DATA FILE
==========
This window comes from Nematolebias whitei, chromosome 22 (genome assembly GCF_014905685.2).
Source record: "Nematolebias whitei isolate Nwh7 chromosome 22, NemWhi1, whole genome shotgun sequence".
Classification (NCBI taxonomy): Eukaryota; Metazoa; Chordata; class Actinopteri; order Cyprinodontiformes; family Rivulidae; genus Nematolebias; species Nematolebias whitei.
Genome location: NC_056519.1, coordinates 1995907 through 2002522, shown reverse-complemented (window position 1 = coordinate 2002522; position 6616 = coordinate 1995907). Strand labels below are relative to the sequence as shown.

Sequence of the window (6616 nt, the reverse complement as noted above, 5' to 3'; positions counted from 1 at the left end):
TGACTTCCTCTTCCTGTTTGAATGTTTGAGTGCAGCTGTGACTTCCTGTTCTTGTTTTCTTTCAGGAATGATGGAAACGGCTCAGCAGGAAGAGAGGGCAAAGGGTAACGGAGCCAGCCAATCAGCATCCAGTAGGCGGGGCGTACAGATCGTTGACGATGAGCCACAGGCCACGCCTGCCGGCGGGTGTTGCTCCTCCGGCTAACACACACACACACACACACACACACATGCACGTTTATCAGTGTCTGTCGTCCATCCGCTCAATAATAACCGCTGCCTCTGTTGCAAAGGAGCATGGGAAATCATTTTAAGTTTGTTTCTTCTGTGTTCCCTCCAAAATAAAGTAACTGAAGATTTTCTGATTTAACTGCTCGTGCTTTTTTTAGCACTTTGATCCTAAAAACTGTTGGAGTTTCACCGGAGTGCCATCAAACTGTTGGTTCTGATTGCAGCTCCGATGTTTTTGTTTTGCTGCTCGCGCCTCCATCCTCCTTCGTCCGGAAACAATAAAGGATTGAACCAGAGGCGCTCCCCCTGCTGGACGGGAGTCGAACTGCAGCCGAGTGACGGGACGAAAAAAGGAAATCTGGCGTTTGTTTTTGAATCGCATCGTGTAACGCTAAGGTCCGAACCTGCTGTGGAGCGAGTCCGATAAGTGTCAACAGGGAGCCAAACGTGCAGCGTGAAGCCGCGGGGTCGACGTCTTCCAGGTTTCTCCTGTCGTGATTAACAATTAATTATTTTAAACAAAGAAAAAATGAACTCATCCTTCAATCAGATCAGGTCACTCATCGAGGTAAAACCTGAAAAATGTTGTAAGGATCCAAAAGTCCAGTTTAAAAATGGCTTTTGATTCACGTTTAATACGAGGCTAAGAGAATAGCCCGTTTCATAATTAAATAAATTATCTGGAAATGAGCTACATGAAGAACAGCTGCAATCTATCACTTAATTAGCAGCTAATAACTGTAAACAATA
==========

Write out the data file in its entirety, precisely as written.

This window comes from Nematolebias whitei, chromosome 22 (genome assembly GCF_014905685.2).
Source record: "Nematolebias whitei isolate Nwh7 chromosome 22, NemWhi1, whole genome shotgun sequence".
Classification (NCBI taxonomy): Eukaryota; Metazoa; Chordata; class Actinopteri; order Cyprinodontiformes; family Rivulidae; genus Nematolebias; species Nematolebias whitei.
Genome location: NC_056519.1, coordinates 1995907 through 2002522, shown reverse-complemented (window position 1 = coordinate 2002522; position 6616 = coordinate 1995907). Strand labels below are relative to the sequence as shown.

Sequence of the window (6616 nt, the reverse complement as noted above, 5' to 3'; positions counted from 1 at the left end):
TGACTTCCTCTTCCTGTTTGAATGTTTGAGTGCAGCTGTGACTTCCTGTTCTTGTTTTCTTTCAGGAATGATGGAAACGGCTCAGCAGGAAGAGAGGGCAAAGGGTAACGGAGCCAGCCAATCAGCATCCAGTAGGCGGGGCGTACAGATCGTTGACGATGAGCCACAGGCCACGCCTGCCGGCGGGTGTTGCTCCTCCGGCTAACACACACACACACACACACACACACATGCACGTTTATCAGTGTCTGTCGTCCATCCGCTCAATAATAACCGCTGCCTCTGTTGCAAAGGAGCATGGGAAATCATTTTAAGTTTGTTTCTTCTGTGTTCCCTCCAAAATAAAGTAACTGAAGATTTTCTGATTTAACTGCTCGTGCTTTTTTTAGCACTTTGATCCTAAAAACTGTTGGAGTTTCACCGGAGTGCCATCAAACTGTTGGTTCTGATTGCAGCTCCGATGTTTTTGTTTTGCTGCTCGCGCCTCCATCCTCCTTCGTCCGGAAACAATAAAGGATTGAACCAGAGGCGCTCCCCCTGCTGGACGGGAGTCGAACTGCAGCCGAGTGACGGGACGAAAAAAGGAAATCTGGCGTTTGTTTTTGAATCGCATCGTGTAACGCTAAGGTCCGAACCTGCTGTGGAGCGAGTCCGATAAGTGTCAACAGGGAGCCAAACGTGCAGCGTGAAGCCGCGGGGTCGACGTCTTCCAGGTTTCTCCTGTCGTGATTAACAATTAATTATTTTAAACAAAGAAAAAATGAACTCATCCTTCAATCAGATCAGGTCACTCATCGAGGTAAAACCTGAAAAATGTTGTAAGGATCCAAAAGTCCAGTTTAAAAATGGCTTTTGATTCACGTTTAATACGAGGCTAAGAGAATAGCCCGTTTCATAATTAAATAAATTATCTGGAAATGAGCTACATGAAGAACAGCTGCAATCTATCACTTAATTAGCAGCTAATAACTGTAAACAATA